The New World Translation reads here:
"But with reference to the Son: "God is your throne forever and ever, and [the] scepter of your kingdom is the scepter of uprightness."
One website critic asserts: "They[the
NWT]changed Heb[rews] 1:8 from "...Thy throne, O GOD, is
forever and ever..." to "GOD is your throne forever and
The Father calls the Son GOD in this passage, but not in the NWT" (To read an e-mail discussion between this critic and ourselves click here )
This is all that is said on the matter! The critic does not mention that other translations render Hebrews 1:8 the same way as the New World Translation implying that the New World Translation is alone in so doing. He does not go into why it cannot be so translated. Is he, and others who make similiar charges, really informing their visitors/readers fully? So we do hope those who read/come across this rather absurd criticism on the www or in books, will consider the following:
Other translations apply the term "God" here to the Son by saying:
"About the Son, however, God said: "Your kingdom, O God,will last forever! You will rule over your people with justice."-Todays English Version.
A footnote says: ".....or God is your kingdom."-agreeing with NWT here.
However, some may have a question
regarding the Greek of this verse. QEOS is in the Nominative Case
and has a Nominative article. How is it possible then to
translate it as a vocative? QEOS is in the nominative case.
However, there is a syntactical category called the "nominative
for vocative" (Wallace, Greek Grammar Beyond the Basics,
56) or the "nominative instead of vocative" (BDF, 81).
What happened is that as the Greek language changed the
nominative began to be used in place of the vocative (see BDF, 81,
section 147), which is what some believe is happening here at Hebrews
It is possible that hO QRONOS SOU hO QEOS can be translated with "God" either as a vocative "your throne, O, God, is forever...", as in most English versions, or nominative subject of an equative construction "God is your throne..." or predicate nominative of an equative construction "your throne is God..." If one consults the commentaries the first option is the most popular one. But that could be attributed to the theology of the commentators(they are all most to a man trinitarian)more than anything else.The fact is that all should recognise that all three exegetical options given above are possible here.
In answer to a question, "Is Jesus the God at Hebrews 1:8?" an answer appeared in The Watchtower, 1984, March 1st, p.31, which states,
"No. The weight of the evidence indicates that it is Jehovah. According to the New World Translation, Hebrews 1:8 says: "But with reference to the Son: "God is your [the Son] throne forever and ever."" This shows that Jesus' throne, his office or authority as a sovereign, has its source in Jehovah the Almighty God. However, believers in the Trinity prefer the Authorized Version, or King James Version, which renders Hebrews 1:8 this way: "But unto the Son he saith, Thy throne, O God, is for ever and ever." Thus, they feel that Jesus is shown to be the same as Almighty God. Why is this not correct? First, note the context. In many translations, either in the main text or in the margin, Hebrews 1:9 reads, "God, your God, anointed you." This makes it clear that the one addressed in verse eight is not God, but one who worships God and is anointed by him. Secondly, it should be noted that Hebrews 1:8, 9 is a quotation from Psalm 45:6, 7, which originally was addressed to a human king of Israel. Surely the writer of this psalm did not think that this human king was Almighty God and neither did the writer of Hebrews think that Jesus was Almighty God. Commenting on this, scholar B. F. Westcott said: "It is scarcely possible that[Elohim,God]in the original can be addressed to the king. . . . Thus on the whole it seems best to adopt in the first clause the rendering: God is Thy throne (or, Thy throne is God), that is 'Thy kingdom is founded upon God.'" With good reason, therefore, the New World Translation and a number of other translations render Hebrews 1:8 as, "God is your throne." (See An American Translation, Moffatt; also the marginal reading in American Standard Version, Revised Standard Version and The New English Bible.) This makes it clear that the "Son," Jesus Christ, has a God who is higher than he is."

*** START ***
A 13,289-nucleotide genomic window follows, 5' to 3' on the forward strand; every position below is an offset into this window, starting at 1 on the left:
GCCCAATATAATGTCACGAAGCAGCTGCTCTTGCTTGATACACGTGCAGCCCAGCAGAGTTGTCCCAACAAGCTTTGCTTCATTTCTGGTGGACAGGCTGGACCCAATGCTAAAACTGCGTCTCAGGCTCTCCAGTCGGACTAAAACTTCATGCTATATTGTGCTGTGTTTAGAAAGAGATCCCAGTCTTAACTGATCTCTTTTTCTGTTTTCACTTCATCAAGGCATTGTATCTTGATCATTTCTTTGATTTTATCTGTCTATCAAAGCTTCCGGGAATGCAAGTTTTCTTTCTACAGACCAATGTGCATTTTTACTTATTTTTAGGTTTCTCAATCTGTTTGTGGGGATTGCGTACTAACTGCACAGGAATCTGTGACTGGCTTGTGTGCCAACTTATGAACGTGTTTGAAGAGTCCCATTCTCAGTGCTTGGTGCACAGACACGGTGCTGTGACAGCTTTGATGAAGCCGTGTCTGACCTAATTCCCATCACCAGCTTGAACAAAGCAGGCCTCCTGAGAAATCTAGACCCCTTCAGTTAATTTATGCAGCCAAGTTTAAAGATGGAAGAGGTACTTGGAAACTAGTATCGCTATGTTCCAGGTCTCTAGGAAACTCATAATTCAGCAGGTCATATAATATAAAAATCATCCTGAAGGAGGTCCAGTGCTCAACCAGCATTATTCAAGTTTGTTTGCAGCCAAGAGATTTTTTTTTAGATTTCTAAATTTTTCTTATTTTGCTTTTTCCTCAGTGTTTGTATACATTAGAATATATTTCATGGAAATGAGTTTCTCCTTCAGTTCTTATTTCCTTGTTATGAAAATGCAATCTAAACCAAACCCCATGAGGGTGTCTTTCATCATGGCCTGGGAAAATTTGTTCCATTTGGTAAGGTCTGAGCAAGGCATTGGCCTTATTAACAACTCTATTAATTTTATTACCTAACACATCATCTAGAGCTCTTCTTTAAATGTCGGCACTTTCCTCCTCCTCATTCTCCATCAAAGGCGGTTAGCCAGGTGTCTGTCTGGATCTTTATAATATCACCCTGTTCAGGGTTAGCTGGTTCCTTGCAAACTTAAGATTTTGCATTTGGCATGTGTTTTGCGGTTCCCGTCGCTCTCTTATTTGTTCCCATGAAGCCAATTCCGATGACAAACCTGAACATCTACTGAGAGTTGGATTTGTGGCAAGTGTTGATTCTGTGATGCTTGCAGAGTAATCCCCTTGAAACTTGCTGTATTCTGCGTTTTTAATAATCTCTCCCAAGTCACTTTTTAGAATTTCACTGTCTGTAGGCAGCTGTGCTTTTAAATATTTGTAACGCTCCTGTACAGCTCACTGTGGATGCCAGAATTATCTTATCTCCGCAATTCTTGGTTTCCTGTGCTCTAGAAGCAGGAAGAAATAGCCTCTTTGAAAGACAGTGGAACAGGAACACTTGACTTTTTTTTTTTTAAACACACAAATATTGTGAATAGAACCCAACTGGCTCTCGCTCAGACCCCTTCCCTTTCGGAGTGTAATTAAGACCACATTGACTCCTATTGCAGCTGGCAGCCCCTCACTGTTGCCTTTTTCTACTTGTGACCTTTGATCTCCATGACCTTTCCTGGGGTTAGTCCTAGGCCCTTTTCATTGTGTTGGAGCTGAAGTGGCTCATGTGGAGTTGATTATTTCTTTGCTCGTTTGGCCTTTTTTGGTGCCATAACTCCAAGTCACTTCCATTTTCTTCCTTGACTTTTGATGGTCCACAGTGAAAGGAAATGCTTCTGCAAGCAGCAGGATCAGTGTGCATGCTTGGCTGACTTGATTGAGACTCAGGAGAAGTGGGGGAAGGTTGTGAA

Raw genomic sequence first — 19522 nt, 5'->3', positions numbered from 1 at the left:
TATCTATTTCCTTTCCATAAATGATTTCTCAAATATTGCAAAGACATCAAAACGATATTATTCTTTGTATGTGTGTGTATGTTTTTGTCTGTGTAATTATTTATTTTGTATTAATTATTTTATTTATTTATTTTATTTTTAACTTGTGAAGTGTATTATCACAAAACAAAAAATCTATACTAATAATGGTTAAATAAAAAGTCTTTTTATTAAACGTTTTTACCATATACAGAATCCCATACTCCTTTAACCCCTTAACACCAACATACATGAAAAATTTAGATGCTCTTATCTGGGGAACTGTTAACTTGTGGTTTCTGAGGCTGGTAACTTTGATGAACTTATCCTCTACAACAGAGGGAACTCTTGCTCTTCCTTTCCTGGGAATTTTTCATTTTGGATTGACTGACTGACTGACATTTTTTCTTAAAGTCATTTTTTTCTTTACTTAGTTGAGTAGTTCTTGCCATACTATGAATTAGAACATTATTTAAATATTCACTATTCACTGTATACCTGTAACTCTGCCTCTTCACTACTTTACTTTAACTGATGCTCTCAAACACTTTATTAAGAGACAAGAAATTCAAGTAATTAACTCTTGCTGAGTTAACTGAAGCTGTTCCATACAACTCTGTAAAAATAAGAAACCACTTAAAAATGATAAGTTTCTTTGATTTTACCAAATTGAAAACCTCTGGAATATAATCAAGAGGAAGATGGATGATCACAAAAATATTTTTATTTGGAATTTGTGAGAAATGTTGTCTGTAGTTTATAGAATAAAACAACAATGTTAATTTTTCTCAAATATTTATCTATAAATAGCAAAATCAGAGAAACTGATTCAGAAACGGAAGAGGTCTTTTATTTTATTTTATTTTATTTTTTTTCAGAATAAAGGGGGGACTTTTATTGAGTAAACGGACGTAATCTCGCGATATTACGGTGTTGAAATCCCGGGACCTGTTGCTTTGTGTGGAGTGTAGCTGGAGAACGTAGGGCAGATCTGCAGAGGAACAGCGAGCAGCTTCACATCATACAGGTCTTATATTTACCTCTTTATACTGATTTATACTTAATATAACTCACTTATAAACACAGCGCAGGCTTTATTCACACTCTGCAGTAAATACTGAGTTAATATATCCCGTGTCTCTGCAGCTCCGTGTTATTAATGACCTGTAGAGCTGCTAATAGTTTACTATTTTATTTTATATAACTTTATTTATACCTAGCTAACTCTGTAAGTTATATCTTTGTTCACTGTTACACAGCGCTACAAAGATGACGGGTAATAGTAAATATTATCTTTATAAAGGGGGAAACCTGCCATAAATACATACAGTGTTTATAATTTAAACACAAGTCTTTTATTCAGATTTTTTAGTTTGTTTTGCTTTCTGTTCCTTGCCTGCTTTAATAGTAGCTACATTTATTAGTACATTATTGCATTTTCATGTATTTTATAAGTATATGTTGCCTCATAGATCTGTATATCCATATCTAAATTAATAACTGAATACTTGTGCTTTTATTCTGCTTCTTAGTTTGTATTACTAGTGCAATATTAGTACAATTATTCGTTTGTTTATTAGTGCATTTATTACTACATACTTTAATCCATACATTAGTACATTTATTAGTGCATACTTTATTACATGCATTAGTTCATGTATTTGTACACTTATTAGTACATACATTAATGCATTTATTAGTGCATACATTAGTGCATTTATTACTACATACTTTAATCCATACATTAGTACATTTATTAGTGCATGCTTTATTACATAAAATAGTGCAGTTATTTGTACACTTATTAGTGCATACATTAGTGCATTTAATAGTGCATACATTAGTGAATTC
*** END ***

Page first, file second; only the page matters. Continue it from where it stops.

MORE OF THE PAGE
It may well be beneficial to quote Westcott entirely here. In The Epistle to the Hebrews, p.25, 26 he says:
"[Hebrews 1:]8 pros de...] in reference to...The words of the Psalm are not addressed directly to the Son though they point to Him. "It is not necessary to discuss here in detail the construction of the original words of the Psalm. The LXX. admits of two renderings:[ho theos]can be takne as a vocative in both cases (thy throne,O God,...therefore,O God,thy God...)or it can be taken as the subject(or the predicate)in the first case (God is Thy throne,or Thy throne is God...),and in apposition to [ho theos sou]in the second case(Therefore God,even Thy God...,). The only important variation noted in the other Greek versions is that of Aquila, who gave the vocative [thee]in the first clause.....and, as it appears also in the second. ...It is scarcely possible that [ ] in the original can be addressed to the king. The presumption therefore is against the belief that [ho theos]is a vocative in the LXX. Thus on the whole it seems best to adopt in the first clause the rendering: God is Thy throne(or, Thy throne is God), that is 'Thy kingdom is founded upon God, the immovable Rock'; and to take [ho theos]as in apposition in the second clause.